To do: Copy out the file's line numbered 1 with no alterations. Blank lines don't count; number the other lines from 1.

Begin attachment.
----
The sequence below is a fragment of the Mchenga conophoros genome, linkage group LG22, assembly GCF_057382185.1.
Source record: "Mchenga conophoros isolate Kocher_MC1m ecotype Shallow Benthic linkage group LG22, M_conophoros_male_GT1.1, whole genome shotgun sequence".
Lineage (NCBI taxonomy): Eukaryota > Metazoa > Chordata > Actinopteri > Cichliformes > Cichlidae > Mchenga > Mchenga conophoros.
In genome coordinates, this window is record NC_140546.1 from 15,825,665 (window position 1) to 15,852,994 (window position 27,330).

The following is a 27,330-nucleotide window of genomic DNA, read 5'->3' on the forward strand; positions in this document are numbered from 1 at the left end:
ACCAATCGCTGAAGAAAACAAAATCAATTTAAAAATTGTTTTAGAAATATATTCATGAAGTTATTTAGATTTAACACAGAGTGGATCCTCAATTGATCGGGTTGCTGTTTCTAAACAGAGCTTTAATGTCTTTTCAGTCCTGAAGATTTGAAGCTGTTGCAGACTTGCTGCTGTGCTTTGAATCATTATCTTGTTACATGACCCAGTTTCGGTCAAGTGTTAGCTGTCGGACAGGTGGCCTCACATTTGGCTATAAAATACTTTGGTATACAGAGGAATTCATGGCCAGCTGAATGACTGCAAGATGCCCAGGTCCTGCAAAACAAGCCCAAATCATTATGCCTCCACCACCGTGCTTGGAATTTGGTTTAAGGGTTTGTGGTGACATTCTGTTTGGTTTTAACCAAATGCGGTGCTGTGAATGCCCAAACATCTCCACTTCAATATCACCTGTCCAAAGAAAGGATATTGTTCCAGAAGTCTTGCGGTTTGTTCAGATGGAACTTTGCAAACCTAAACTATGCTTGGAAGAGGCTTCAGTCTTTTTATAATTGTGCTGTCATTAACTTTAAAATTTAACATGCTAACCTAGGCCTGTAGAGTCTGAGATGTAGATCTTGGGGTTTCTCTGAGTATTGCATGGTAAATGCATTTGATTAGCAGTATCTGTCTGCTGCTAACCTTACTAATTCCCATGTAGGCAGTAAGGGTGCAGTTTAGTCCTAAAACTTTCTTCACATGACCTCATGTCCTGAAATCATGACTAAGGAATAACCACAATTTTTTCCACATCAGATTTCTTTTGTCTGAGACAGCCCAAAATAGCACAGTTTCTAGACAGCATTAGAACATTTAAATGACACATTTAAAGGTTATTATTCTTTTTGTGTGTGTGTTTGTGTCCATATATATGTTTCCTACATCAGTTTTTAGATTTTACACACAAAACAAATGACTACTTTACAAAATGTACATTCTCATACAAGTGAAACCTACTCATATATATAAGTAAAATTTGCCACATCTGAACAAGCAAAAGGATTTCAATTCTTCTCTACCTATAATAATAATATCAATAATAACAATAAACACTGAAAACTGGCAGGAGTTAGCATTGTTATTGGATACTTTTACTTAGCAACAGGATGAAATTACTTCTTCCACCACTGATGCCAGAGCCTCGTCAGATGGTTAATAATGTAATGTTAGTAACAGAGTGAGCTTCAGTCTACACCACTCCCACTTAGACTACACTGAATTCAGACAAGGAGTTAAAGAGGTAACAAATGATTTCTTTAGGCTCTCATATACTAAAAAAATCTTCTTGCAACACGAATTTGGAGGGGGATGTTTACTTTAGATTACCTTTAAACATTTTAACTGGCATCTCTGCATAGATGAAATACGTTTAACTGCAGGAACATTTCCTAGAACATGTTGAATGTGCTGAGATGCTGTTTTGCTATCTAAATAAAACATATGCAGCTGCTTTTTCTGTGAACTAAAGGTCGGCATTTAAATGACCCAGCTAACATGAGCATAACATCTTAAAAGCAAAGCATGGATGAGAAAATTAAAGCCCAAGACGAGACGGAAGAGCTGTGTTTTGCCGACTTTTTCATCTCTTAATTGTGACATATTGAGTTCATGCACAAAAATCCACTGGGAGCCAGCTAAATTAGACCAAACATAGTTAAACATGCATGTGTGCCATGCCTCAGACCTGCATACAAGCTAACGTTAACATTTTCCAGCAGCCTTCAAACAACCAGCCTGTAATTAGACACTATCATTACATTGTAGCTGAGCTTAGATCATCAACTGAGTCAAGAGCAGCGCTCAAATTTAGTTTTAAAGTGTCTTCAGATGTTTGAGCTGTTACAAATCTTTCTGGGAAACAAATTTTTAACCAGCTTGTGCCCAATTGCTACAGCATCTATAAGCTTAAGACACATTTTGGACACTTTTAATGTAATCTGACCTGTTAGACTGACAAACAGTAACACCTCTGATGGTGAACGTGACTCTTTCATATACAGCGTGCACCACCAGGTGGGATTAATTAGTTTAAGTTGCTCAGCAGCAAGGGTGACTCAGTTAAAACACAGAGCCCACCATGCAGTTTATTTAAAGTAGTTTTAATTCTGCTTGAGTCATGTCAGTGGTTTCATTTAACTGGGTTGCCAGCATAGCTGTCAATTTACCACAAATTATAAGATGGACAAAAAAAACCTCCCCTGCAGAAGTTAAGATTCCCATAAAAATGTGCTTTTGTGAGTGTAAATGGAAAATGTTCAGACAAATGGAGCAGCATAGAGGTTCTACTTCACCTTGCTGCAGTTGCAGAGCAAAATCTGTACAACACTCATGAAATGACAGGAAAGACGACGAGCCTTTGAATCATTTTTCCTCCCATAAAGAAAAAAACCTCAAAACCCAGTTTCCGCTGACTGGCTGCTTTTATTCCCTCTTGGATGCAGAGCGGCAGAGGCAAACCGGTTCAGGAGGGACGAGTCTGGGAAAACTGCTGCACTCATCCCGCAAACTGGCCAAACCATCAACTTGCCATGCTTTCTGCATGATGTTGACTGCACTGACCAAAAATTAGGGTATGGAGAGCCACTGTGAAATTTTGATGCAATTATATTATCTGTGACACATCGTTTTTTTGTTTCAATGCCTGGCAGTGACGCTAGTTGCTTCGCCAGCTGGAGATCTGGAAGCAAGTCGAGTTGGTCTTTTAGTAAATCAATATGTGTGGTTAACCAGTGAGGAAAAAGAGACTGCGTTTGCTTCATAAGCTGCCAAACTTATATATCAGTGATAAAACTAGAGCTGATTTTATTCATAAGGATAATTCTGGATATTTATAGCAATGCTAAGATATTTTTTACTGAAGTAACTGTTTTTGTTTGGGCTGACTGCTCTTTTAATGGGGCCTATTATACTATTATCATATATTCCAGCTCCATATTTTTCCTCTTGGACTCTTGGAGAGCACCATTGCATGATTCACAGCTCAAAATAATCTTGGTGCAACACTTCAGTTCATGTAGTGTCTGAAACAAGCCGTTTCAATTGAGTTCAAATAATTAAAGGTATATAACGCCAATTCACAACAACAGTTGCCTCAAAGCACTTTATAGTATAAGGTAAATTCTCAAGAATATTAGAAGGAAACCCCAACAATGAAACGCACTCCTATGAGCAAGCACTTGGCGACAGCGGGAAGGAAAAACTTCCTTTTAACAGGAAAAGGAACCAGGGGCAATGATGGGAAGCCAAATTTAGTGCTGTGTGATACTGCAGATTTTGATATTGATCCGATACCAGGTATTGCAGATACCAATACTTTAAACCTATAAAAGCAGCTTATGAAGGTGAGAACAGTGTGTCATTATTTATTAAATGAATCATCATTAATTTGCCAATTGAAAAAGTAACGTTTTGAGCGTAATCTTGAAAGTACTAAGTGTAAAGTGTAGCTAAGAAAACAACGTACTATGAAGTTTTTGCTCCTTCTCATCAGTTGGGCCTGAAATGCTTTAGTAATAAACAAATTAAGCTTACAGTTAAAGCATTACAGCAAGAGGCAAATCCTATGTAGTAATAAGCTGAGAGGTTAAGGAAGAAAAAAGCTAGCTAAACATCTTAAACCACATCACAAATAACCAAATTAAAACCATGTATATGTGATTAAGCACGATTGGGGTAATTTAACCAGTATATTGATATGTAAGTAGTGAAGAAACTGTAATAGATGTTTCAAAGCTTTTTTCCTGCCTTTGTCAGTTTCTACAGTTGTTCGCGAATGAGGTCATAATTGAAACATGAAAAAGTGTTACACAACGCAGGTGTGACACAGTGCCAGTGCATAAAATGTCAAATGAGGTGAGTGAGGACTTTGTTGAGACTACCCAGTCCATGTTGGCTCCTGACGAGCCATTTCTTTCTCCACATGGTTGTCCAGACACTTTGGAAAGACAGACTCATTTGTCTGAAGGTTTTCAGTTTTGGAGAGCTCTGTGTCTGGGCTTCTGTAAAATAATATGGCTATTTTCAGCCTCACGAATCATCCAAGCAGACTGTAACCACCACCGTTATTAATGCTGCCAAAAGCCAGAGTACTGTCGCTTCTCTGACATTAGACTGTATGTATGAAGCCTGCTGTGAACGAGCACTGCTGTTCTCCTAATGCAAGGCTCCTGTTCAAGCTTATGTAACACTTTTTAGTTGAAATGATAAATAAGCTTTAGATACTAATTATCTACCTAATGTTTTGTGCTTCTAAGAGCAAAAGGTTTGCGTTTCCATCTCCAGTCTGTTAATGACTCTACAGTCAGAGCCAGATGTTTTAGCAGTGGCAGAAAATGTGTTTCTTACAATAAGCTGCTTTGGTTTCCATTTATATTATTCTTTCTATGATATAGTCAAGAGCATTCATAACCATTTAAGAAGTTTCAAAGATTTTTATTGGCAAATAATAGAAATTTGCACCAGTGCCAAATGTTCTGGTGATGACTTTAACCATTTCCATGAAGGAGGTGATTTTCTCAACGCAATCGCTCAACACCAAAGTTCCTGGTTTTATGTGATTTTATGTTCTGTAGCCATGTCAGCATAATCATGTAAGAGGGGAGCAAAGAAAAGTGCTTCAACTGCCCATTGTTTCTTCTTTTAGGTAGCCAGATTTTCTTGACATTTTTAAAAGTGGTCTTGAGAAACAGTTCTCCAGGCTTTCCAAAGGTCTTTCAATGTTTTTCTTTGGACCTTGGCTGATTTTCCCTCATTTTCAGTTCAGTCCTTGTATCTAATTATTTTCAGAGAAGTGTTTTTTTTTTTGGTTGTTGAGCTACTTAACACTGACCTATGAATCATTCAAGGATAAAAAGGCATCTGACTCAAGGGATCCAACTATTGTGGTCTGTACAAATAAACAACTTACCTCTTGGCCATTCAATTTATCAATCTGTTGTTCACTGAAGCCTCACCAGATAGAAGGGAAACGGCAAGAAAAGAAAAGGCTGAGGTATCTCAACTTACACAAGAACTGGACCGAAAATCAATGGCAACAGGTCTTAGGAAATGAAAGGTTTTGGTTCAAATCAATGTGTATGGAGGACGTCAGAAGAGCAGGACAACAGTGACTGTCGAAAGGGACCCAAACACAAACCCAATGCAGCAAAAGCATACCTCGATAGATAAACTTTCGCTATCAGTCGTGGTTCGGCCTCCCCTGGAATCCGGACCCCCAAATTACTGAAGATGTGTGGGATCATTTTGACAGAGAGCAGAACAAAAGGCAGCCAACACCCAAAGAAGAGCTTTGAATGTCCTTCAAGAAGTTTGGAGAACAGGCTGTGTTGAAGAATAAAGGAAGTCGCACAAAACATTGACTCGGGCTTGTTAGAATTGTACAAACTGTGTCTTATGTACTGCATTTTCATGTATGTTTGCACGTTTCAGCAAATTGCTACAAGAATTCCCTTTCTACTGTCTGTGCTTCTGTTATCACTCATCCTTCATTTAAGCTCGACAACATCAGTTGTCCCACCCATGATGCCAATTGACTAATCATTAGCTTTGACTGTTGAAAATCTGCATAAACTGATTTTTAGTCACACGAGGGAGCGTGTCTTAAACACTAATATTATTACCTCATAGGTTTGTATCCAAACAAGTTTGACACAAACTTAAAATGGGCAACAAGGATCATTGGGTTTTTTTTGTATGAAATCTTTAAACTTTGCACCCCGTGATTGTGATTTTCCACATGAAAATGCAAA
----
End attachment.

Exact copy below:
The sequence below is a fragment of the Mchenga conophoros genome, linkage group LG22, assembly GCF_057382185.1.